Contrary to what we had heard, Tangier was a fairly easygoing, friendly place. As we walked into the old walled part of town (called the Medina) to find our hotel, we immediately noticed the many minarets in town. It's from these towers that they issue the Islamic call to worship five times per day. The Medina is a maze of streets filled with people, shops, hustlers, and dazed tourists trying to look like they know where they are going. Our hotel was a beautiful relic from the past with rooms overlooking the harbor. The food there was some of the best food of our trip - couscous with chicken and spicy lentil soup. Unfortunately, there were no Moroccan wines on the menu to try. In fact, there was no alcohol at all since it's not allowed in the medina, and fairly rare in the country as a whole. Of course, we found a way around this... -- Scott
|A Glimpse of Moslem Life |
After tiring out the joke that we were headed to Morocco to "rock the Casbah" (my apologies to Clash fans), we finally made it to the real thing. This is one of the doors to Tangier's casbah, the Arabic word for palace. It was pretty deserted.
I know too little about Islam, and I was extremely curious--and as a woman, a little bit nervous--to visit a city where its tenets shape daily life, especially in the medina, or ancient walled city where Tangier's first residents made their homes. The call to prayer was issued over loudspeakers five times a day. No alcohol was sold or served.
And I paid extra attention to others of my sex. For an Islamic country, Morocco is said to be fairly progressive in its treatment of women. In the medina, women were usually clad in long-sleeved, floor-length, colorful robes called jalabas, with headscarves tied under the chin or draped over the face. Only a few women wore chadors, the head-to-toe black garb that fundamentalist Moslem women are required to wear in public. Outside the medina in the new part of the city, however, women often wore modern (very conservative) clothes and hairstyles.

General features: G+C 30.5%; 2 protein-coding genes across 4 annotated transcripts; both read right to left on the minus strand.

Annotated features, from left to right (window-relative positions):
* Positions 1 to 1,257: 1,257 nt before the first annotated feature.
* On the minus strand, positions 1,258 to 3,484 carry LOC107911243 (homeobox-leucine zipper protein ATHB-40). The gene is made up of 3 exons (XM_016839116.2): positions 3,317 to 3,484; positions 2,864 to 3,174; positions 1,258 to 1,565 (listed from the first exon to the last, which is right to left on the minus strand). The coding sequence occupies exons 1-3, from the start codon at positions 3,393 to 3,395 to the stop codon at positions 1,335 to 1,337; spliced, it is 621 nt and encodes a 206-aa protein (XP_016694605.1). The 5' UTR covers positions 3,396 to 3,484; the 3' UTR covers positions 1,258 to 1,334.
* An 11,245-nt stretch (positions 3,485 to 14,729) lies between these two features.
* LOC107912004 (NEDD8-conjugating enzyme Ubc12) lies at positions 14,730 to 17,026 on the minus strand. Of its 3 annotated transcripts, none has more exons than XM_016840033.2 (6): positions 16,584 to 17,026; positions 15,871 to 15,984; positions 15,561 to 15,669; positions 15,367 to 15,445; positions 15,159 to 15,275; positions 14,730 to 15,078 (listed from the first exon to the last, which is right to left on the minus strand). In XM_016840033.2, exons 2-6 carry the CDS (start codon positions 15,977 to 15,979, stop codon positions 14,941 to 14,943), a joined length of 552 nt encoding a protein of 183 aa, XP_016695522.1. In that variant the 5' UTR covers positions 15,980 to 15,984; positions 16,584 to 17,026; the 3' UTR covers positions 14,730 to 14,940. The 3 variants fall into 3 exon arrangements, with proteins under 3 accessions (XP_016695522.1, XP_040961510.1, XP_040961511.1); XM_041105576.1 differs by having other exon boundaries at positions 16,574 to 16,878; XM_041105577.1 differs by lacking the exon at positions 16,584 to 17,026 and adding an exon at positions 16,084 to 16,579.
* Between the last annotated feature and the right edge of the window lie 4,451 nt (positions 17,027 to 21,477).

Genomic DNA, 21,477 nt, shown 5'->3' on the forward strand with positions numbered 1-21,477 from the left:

Outside of the markets and shops, female life appeared to exist only behind closed doors. In both the medina and the new town, women could not enter a tearoom or café; some patisseries and ice cream shops would serve them. Consuming alcohol in public was forbidden, though women tourists could drink in special tourist pubs or certain hotel bars.
But I saw only the limitations. What liberties do Moslem women enjoy? My experience was short, but long enough to show me how sadly little I know about the Islamic world. The recent tragedies in the United States have only underscored that. -- Karen
Although the Medina was alcohol-free, we were determined to try some Moroccan beer and wine. One night, Dave and I went out into the Medina, found our way through the streets to the modern city and eventually came upon a store where we could buy some local wine and beers. Back at the hotel, Karen and Michelle sipped the fairly decent wine while Dave and I did a formal beer tasting. The results? The Casablanca beer was ok, but the other two (Stork and Pils) were pretty bad.
Although the beer was bad, Morocco as a whole was great and we vowed to return for further explorations. -- Scott
Our two-day trip to Morocco was what Scott and I called a "reconnaissance mission." We were scoping things out for a longer trip (which is now postponed indefinitely).
The memory of our first dinner at the hotel is burned into my brain. I ordered a fabulous chicken tajine, made from half a chicken baked in a covered clay dish filled with lemon slices, green olives, and tarragon. I can close my eyes and smell the perfume of lemon rind, rich chicken aroma, and sharp olives, savor the tartness of the lemon, the briny richness of olives, the silkiness of the chicken, the bitterness of the thin shavings of rind.
I also loved the gift shop attached to the hotel, which looked like an Aladdin's den of Moroccan arts and crafts, full with pottery, metalwork, clothing, weavings, jewelry, and of course, rugs. Down a curving staircase in the basement, a large, pillared room doubled as a storehouse and display room for carpets. They were folded and stacked as tall as me, rolled and leaned against the walls, hung from the ceilings in the center of the room and against the walls, and spread on the floors. Maybe someday we'll go back and buy a rug. This time around, though, nothing would have fit in the backpacks. -- Karen
Scott & Karen Semyan